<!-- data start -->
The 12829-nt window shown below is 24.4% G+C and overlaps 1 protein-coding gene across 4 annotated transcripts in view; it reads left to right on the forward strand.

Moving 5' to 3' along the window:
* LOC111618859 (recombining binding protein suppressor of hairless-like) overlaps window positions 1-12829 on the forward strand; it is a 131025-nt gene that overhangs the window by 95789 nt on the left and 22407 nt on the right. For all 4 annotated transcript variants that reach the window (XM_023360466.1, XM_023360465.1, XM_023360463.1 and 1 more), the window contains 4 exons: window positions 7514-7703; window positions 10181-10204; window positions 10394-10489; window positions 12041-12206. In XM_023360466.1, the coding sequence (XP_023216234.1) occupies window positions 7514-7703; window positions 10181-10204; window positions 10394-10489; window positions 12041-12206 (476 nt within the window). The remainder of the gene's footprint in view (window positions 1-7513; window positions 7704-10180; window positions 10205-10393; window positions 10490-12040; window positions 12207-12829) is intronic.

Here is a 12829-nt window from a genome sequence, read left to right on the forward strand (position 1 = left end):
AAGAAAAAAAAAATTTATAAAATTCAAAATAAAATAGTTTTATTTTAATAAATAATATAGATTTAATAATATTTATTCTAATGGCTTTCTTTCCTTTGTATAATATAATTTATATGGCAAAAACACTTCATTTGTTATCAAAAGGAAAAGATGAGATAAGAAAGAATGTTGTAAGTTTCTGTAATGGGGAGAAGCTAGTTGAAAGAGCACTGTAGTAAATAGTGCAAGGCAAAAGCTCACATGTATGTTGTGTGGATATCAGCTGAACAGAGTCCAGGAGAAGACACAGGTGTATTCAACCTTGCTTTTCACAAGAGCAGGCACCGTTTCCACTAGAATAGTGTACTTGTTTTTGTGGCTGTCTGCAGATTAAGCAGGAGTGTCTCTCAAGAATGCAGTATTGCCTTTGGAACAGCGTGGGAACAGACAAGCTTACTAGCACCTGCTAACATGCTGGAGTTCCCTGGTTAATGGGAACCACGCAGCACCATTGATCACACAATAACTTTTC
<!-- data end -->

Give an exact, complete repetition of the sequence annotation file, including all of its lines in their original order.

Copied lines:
The 12829-nt window shown below is 24.4% G+C and overlaps 1 protein-coding gene across 4 annotated transcripts in view; it reads left to right on the forward strand.

Moving 5' to 3' along the window:
* LOC111618859 (recombining binding protein suppressor of hairless-like) overlaps window positions 1-12829 on the forward strand; it is a 131025-nt gene that overhangs the window by 95789 nt on the left and 22407 nt on the right. For all 4 annotated transcript variants that reach the window (XM_023360466.1, XM_023360465.1, XM_023360463.1 and 1 more), the window contains 4 exons: window positions 7514-7703; window positions 10181-10204; window positions 10394-10489; window positions 12041-12206. In XM_023360466.1, the coding sequence (XP_023216234.1) occupies window positions 7514-7703; window positions 10181-10204; window positions 10394-10489; window positions 12041-12206 (476 nt within the window). The remainder of the gene's footprint in view (window positions 1-7513; window positions 7704-10180; window positions 10205-10393; window positions 10490-12040; window positions 12207-12829) is intronic.

Here is a 12829-nt window from a genome sequence, read left to right on the forward strand (position 1 = left end):
AAGAAAAAAAAAATTTATAAAATTCAAAATAAAATAGTTTTATTTTAATAAATAATATAGATTTAATAATATTTATTCTAATGGCTTTCTTTCCTTTGTATAATATAATTTATATGGCAAAAACACTTCATTTGTTATCAAAAGGAAAAGATGAGATAAGAAAGAATGTTGTAAGTTTCTGTAATGGGGAGAAGCTAGTTGAAAGAGCACTGTAGTAAATAGTGCAAGGCAAAAGCTCACATGTATGTTGTGTGGATATCAGCTGAACAGAGTCCAGGAGAAGACACAGGTGTATTCAACCTTGCTTTTCACAAGAGCAGGCACCGTTTCCACTAGAATAGTGTACTTGTTTTTGTGGCTGTCTGCAGATTAAGCAGGAGTGTCTCTCAAGAATGCAGTATTGCCTTTGGAACAGCGTGGGAACAGACAAGCTTACTAGCACCTGCTAACATGCTGGAGTTCCCTGGTTAATGGGAACCACGCAGCACCATTGATCACACAATAACTTTTC